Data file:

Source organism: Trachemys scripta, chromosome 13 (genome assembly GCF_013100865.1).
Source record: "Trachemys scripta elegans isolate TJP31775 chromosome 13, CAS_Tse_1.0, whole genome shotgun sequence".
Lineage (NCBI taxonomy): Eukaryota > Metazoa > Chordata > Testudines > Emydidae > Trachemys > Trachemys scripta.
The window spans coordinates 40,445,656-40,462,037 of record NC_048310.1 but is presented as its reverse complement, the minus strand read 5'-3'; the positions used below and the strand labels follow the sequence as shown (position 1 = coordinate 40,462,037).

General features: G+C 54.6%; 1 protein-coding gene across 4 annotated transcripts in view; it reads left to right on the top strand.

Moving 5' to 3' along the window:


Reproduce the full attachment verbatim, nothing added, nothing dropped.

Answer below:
Source organism: Trachemys scripta, chromosome 13 (genome assembly GCF_013100865.1).
Source record: "Trachemys scripta elegans isolate TJP31775 chromosome 13, CAS_Tse_1.0, whole genome shotgun sequence".
Lineage (NCBI taxonomy): Eukaryota > Metazoa > Chordata > Testudines > Emydidae > Trachemys > Trachemys scripta.
The window spans coordinates 40,445,656-40,462,037 of record NC_048310.1 but is presented as its reverse complement, the minus strand read 5'-3'; the positions used below and the strand labels follow the sequence as shown (position 1 = coordinate 40,462,037).

General features: G+C 54.6%; 1 protein-coding gene across 4 annotated transcripts in view; it reads left to right on the top strand.

Moving 5' to 3' along the window: